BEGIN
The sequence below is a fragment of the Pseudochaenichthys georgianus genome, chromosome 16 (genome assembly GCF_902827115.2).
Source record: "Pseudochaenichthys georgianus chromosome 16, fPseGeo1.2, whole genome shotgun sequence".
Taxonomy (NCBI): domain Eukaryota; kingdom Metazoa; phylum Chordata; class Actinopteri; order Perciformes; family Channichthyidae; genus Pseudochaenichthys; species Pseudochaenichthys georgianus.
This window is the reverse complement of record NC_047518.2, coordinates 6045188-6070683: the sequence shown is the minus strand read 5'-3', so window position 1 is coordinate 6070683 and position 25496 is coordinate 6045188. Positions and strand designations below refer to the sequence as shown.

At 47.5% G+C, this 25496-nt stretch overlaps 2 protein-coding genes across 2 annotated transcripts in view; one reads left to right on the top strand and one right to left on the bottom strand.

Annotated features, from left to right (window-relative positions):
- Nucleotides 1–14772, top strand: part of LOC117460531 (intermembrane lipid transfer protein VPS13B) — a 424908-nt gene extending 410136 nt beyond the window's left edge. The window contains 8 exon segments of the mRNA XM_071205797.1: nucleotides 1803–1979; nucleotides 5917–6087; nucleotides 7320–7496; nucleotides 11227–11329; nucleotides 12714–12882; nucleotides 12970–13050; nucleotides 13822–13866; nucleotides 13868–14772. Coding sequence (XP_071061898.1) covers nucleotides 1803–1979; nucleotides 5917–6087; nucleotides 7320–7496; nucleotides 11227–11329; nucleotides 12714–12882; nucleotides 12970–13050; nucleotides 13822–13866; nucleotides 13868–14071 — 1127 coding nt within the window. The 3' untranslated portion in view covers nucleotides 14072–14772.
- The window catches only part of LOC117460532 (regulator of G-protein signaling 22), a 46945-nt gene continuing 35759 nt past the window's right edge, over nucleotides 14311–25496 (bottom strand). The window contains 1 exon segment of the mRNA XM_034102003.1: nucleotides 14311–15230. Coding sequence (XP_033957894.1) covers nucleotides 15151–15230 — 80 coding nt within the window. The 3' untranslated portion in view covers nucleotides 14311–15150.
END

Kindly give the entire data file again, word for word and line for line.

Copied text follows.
The sequence below is a fragment of the Pseudochaenichthys georgianus genome, chromosome 16 (genome assembly GCF_902827115.2).
Source record: "Pseudochaenichthys georgianus chromosome 16, fPseGeo1.2, whole genome shotgun sequence".
Taxonomy (NCBI): domain Eukaryota; kingdom Metazoa; phylum Chordata; class Actinopteri; order Perciformes; family Channichthyidae; genus Pseudochaenichthys; species Pseudochaenichthys georgianus.
This window is the reverse complement of record NC_047518.2, coordinates 6045188-6070683: the sequence shown is the minus strand read 5'-3', so window position 1 is coordinate 6070683 and position 25496 is coordinate 6045188. Positions and strand designations below refer to the sequence as shown.

At 47.5% G+C, this 25496-nt stretch overlaps 2 protein-coding genes across 2 annotated transcripts in view; one reads left to right on the top strand and one right to left on the bottom strand.

Annotated features, from left to right (window-relative positions):
- Nucleotides 1–14772, top strand: part of LOC117460531 (intermembrane lipid transfer protein VPS13B) — a 424908-nt gene extending 410136 nt beyond the window's left edge. The window contains 8 exon segments of the mRNA XM_071205797.1: nucleotides 1803–1979; nucleotides 5917–6087; nucleotides 7320–7496; nucleotides 11227–11329; nucleotides 12714–12882; nucleotides 12970–13050; nucleotides 13822–13866; nucleotides 13868–14772. Coding sequence (XP_071061898.1) covers nucleotides 1803–1979; nucleotides 5917–6087; nucleotides 7320–7496; nucleotides 11227–11329; nucleotides 12714–12882; nucleotides 12970–13050; nucleotides 13822–13866; nucleotides 13868–14071 — 1127 coding nt within the window. The 3' untranslated portion in view covers nucleotides 14072–14772.
- The window catches only part of LOC117460532 (regulator of G-protein signaling 22), a 46945-nt gene continuing 35759 nt past the window's right edge, over nucleotides 14311–25496 (bottom strand). The window contains 1 exon segment of the mRNA XM_034102003.1: nucleotides 14311–15230. Coding sequence (XP_033957894.1) covers nucleotides 15151–15230 — 80 coding nt within the window. The 3' untranslated portion in view covers nucleotides 14311–15150.